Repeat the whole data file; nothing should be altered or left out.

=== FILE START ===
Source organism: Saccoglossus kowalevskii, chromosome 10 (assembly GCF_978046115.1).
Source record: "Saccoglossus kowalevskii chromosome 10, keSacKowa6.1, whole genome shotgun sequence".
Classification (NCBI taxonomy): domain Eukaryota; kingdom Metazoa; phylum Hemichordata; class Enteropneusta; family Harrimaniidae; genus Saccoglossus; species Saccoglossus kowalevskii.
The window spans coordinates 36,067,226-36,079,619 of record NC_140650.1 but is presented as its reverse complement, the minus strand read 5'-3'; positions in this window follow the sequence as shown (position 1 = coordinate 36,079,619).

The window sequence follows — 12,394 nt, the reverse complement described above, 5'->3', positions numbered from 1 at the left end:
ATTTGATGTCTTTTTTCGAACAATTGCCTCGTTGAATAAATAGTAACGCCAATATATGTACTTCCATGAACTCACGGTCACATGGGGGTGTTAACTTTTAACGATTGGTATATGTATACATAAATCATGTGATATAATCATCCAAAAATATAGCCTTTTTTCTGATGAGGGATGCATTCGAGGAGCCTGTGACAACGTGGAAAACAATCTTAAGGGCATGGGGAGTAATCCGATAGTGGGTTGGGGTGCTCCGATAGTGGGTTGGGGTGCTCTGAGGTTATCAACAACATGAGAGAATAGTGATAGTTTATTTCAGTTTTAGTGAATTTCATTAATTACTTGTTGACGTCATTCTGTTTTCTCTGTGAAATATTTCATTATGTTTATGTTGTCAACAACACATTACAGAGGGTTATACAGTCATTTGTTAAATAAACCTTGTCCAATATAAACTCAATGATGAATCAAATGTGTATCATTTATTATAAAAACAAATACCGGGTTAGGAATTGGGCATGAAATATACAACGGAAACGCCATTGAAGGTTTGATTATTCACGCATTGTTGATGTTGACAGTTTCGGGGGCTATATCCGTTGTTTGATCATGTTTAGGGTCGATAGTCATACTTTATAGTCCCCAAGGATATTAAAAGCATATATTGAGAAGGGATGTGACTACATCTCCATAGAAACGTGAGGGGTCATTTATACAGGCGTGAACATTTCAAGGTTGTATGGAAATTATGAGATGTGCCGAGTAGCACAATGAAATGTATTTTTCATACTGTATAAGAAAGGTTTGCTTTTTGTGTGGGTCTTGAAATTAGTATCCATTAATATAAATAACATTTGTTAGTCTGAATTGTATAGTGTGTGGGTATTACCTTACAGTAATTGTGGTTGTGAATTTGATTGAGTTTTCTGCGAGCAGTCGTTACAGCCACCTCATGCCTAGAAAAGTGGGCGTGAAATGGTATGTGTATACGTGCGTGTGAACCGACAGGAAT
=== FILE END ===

Source organism: Saccoglossus kowalevskii, chromosome 10 (assembly GCF_978046115.1).
Source record: "Saccoglossus kowalevskii chromosome 10, keSacKowa6.1, whole genome shotgun sequence".
Classification (NCBI taxonomy): domain Eukaryota; kingdom Metazoa; phylum Hemichordata; class Enteropneusta; family Harrimaniidae; genus Saccoglossus; species Saccoglossus kowalevskii.
The window spans coordinates 36,067,226-36,079,619 of record NC_140650.1 but is presented as its reverse complement, the minus strand read 5'-3'; positions in this window follow the sequence as shown (position 1 = coordinate 36,079,619).

The window sequence follows — 12,394 nt, the reverse complement described above, 5'->3', positions numbered from 1 at the left end:
ATTTGATGTCTTTTTTCGAACAATTGCCTCGTTGAATAAATAGTAACGCCAATATATGTACTTCCATGAACTCACGGTCACATGGGGGTGTTAACTTTTAACGATTGGTATATGTATACATAAATCATGTGATATAATCATCCAAAAATATAGCCTTTTTTCTGATGAGGGATGCATTCGAGGAGCCTGTGACAACGTGGAAAACAATCTTAAGGGCATGGGGAGTAATCCGATAGTGGGTTGGGGTGCTCCGATAGTGGGTTGGGGTGCTCTGAGGTTATCAACAACATGAGAGAATAGTGATAGTTTATTTCAGTTTTAGTGAATTTCATTAATTACTTGTTGACGTCATTCTGTTTTCTCTGTGAAATATTTCATTATGTTTATGTTGTCAACAACACATTACAGAGGGTTATACAGTCATTTGTTAAATAAACCTTGTCCAATATAAACTCAATGATGAATCAAATGTGTATCATTTATTATAAAAACAAATACCGGGTTAGGAATTGGGCATGAAATATACAACGGAAACGCCATTGAAGGTTTGATTATTCACGCATTGTTGATGTTGACAGTTTCGGGGGCTATATCCGTTGTTTGATCATGTTTAGGGTCGATAGTCATACTTTATAGTCCCCAAGGATATTAAAAGCATATATTGAGAAGGGATGTGACTACATCTCCATAGAAACGTGAGGGGTCATTTATACAGGCGTGAACATTTCAAGGTTGTATGGAAATTATGAGATGTGCCGAGTAGCACAATGAAATGTATTTTTCATACTGTATAAGAAAGGTTTGCTTTTTGTGTGGGTCTTGAAATTAGTATCCATTAATATAAATAACATTTGTTAGTCTGAATTGTATAGTGTGTGGGTATTACCTTACAGTAATTGTGGTTGTGAATTTGATTGAGTTTTCTGCGAGCAGTCGTTACAGCCACCTCATGCCTAGAAAAGTGGGCGTGAAATGGTATGTGTATACGTGCGTGTGAACCGACAGGAAT